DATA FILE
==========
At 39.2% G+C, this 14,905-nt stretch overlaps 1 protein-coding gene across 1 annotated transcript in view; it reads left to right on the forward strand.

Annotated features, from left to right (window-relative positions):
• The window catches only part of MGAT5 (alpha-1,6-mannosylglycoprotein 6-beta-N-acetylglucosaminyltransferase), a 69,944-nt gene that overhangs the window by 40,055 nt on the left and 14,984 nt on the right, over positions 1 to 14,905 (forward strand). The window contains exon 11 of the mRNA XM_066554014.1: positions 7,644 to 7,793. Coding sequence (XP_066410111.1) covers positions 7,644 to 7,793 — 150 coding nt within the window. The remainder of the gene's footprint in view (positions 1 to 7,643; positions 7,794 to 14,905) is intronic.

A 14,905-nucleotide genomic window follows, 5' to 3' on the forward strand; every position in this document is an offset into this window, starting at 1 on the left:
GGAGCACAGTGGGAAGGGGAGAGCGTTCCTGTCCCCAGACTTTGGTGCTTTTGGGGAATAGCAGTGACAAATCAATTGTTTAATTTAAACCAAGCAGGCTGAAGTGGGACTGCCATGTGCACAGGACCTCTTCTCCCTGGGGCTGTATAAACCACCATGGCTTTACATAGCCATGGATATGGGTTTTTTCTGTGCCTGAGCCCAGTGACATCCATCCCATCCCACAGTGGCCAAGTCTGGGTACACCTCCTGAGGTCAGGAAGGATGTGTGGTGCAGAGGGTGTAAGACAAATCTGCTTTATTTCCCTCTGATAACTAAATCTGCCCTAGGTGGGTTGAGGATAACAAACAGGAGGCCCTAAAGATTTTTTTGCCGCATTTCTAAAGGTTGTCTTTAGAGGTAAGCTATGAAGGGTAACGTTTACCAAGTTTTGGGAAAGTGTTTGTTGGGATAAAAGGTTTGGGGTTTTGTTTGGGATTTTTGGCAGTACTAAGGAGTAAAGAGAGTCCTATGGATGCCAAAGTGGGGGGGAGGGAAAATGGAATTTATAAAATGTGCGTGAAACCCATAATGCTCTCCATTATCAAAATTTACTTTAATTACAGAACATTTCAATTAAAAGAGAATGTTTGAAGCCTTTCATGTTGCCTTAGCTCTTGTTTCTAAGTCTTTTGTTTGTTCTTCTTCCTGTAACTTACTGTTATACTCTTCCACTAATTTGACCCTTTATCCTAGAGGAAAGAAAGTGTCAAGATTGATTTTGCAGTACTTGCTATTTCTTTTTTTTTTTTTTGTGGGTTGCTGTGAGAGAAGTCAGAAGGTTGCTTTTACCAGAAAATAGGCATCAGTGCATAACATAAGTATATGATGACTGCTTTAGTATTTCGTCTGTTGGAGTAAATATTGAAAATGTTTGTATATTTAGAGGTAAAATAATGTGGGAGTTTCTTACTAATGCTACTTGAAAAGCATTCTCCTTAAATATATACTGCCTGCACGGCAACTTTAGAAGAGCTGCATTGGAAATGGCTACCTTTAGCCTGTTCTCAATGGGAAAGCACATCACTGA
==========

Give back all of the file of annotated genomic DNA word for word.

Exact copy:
At 39.2% G+C, this 14,905-nt stretch overlaps 1 protein-coding gene across 1 annotated transcript in view; it reads left to right on the forward strand.

Annotated features, from left to right (window-relative positions):
• The window catches only part of MGAT5 (alpha-1,6-mannosylglycoprotein 6-beta-N-acetylglucosaminyltransferase), a 69,944-nt gene that overhangs the window by 40,055 nt on the left and 14,984 nt on the right, over positions 1 to 14,905 (forward strand). The window contains exon 11 of the mRNA XM_066554014.1: positions 7,644 to 7,793. Coding sequence (XP_066410111.1) covers positions 7,644 to 7,793 — 150 coding nt within the window. The remainder of the gene's footprint in view (positions 1 to 7,643; positions 7,794 to 14,905) is intronic.

A 14,905-nucleotide genomic window follows, 5' to 3' on the forward strand; every position in this document is an offset into this window, starting at 1 on the left:
GGAGCACAGTGGGAAGGGGAGAGCGTTCCTGTCCCCAGACTTTGGTGCTTTTGGGGAATAGCAGTGACAAATCAATTGTTTAATTTAAACCAAGCAGGCTGAAGTGGGACTGCCATGTGCACAGGACCTCTTCTCCCTGGGGCTGTATAAACCACCATGGCTTTACATAGCCATGGATATGGGTTTTTTCTGTGCCTGAGCCCAGTGACATCCATCCCATCCCACAGTGGCCAAGTCTGGGTACACCTCCTGAGGTCAGGAAGGATGTGTGGTGCAGAGGGTGTAAGACAAATCTGCTTTATTTCCCTCTGATAACTAAATCTGCCCTAGGTGGGTTGAGGATAACAAACAGGAGGCCCTAAAGATTTTTTTGCCGCATTTCTAAAGGTTGTCTTTAGAGGTAAGCTATGAAGGGTAACGTTTACCAAGTTTTGGGAAAGTGTTTGTTGGGATAAAAGGTTTGGGGTTTTGTTTGGGATTTTTGGCAGTACTAAGGAGTAAAGAGAGTCCTATGGATGCCAAAGTGGGGGGGAGGGAAAATGGAATTTATAAAATGTGCGTGAAACCCATAATGCTCTCCATTATCAAAATTTACTTTAATTACAGAACATTTCAATTAAAAGAGAATGTTTGAAGCCTTTCATGTTGCCTTAGCTCTTGTTTCTAAGTCTTTTGTTTGTTCTTCTTCCTGTAACTTACTGTTATACTCTTCCACTAATTTGACCCTTTATCCTAGAGGAAAGAAAGTGTCAAGATTGATTTTGCAGTACTTGCTATTTCTTTTTTTTTTTTTTGTGGGTTGCTGTGAGAGAAGTCAGAAGGTTGCTTTTACCAGAAAATAGGCATCAGTGCATAACATAAGTATATGATGACTGCTTTAGTATTTCGTCTGTTGGAGTAAATATTGAAAATGTTTGTATATTTAGAGGTAAAATAATGTGGGAGTTTCTTACTAATGCTACTTGAAAAGCATTCTCCTTAAATATATACTGCCTGCACGGCAACTTTAGAAGAGCTGCATTGGAAATGGCTACCTTTAGCCTGTTCTCAATGGGAAAGCACATCACTGA